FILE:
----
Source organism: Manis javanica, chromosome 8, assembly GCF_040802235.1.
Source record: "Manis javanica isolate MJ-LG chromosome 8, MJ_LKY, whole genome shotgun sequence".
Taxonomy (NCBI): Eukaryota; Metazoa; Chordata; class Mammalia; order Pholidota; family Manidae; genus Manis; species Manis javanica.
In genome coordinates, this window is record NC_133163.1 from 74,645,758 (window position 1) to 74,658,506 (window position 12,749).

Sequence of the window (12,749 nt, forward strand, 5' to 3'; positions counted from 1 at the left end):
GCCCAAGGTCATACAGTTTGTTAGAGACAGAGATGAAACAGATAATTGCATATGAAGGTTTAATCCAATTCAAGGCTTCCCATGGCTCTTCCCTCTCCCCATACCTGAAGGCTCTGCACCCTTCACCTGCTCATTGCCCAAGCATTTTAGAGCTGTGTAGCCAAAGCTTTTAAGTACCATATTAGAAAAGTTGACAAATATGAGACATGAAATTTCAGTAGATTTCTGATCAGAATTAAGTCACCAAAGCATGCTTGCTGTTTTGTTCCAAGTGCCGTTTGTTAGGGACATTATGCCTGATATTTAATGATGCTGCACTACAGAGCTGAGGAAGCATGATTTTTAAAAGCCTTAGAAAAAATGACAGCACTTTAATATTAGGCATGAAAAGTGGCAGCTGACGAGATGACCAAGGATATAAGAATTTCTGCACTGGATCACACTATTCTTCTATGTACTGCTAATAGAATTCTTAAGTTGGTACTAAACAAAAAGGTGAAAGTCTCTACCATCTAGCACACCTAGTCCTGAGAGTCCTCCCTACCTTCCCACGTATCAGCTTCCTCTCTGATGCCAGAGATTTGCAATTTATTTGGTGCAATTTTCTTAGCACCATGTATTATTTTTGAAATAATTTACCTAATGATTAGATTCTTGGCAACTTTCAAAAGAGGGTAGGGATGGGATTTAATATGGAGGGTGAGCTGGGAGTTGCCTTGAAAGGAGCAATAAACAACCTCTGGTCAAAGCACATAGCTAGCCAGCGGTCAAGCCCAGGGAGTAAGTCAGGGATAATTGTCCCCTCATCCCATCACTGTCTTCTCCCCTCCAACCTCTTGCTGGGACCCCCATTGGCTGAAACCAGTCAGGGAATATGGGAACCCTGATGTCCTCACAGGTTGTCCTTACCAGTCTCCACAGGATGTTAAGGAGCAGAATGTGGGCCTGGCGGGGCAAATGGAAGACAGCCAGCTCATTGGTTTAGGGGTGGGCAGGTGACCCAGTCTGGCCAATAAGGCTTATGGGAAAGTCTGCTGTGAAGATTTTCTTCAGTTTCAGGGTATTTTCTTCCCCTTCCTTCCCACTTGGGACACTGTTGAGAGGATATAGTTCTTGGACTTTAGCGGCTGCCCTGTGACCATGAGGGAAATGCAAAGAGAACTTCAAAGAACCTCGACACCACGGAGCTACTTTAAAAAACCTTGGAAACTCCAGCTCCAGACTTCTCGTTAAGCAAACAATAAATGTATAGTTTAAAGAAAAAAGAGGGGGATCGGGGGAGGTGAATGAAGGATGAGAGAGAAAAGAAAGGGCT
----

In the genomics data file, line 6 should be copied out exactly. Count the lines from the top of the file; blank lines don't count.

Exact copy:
GCCCAAGGTCATACAGTTTGTTAGAGACAGAGATGAAACAGATAATTGCATATGAAGGTTTAATCCAATTCAAGGCTTCCCATGGCTCTTCCCTCTCCCCATACCTGAAGGCTCTGCACCCTTCACCTGCTCATTGCCCAAGCATTTTAGAGCTGTGTAGCCAAAGCTTTTAAGTACCATATTAGAAAAGTTGACAAATATGAGACATGAAATTTCAGTAGATTTCTGATCAGAATTAAGTCACCAAAGCATGCTTGCTGTTTTGTTCCAAGTGCCGTTTGTTAGGGACATTATGCCTGATATTTAATGATGCTGCACTACAGAGCTGAGGAAGCATGATTTTTAAAAGCCTTAGAAAAAATGACAGCACTTTAATATTAGGCATGAAAAGTGGCAGCTGACGAGATGACCAAGGATATAAGAATTTCTGCACTGGATCACACTATTCTTCTATGTACTGCTAATAGAATTCTTAAGTTGGTACTAAACAAAAAGGTGAAAGTCTCTACCATCTAGCACACCTAGTCCTGAGAGTCCTCCCTACCTTCCCACGTATCAGCTTCCTCTCTGATGCCAGAGATTTGCAATTTATTTGGTGCAATTTTCTTAGCACCATGTATTATTTTTGAAATAATTTACCTAATGATTAGATTCTTGGCAACTTTCAAAAGAGGGTAGGGATGGGATTTAATATGGAGGGTGAGCTGGGAGTTGCCTTGAAAGGAGCAATAAACAACCTCTGGTCAAAGCACATAGCTAGCCAGCGGTCAAGCCCAGGGAGTAAGTCAGGGATAATTGTCCCCTCATCCCATCACTGTCTTCTCCCCTCCAACCTCTTGCTGGGACCCCCATTGGCTGAAACCAGTCAGGGAATATGGGAACCCTGATGTCCTCACAGGTTGTCCTTACCAGTCTCCACAGGATGTTAAGGAGCAGAATGTGGGCCTGGCGGGGCAAATGGAAGACAGCCAGCTCATTGGTTTAGGGGTGGGCAGGTGACCCAGTCTGGCCAATAAGGCTTATGGGAAAGTCTGCTGTGAAGATTTTCTTCAGTTTCAGGGTATTTTCTTCCCCTTCCTTCCCACTTGGGACACTGTTGAGAGGATATAGTTCTTGGACTTTAGCGGCTGCCCTGTGACCATGAGGGAAATGCAAAGAGAACTTCAAAGAACCTCGACACCACGGAGCTACTTTAAAAAACCTTGGAAACTCCAGCTCCAGACTTCTCGTTAAGCAAACAATAAATGTATAGTTTAAAGAAAAAAGAGGGGGATCGGGGGAGGTGAATGAAGGATGAGAGAGAAAAGAAAGGGCT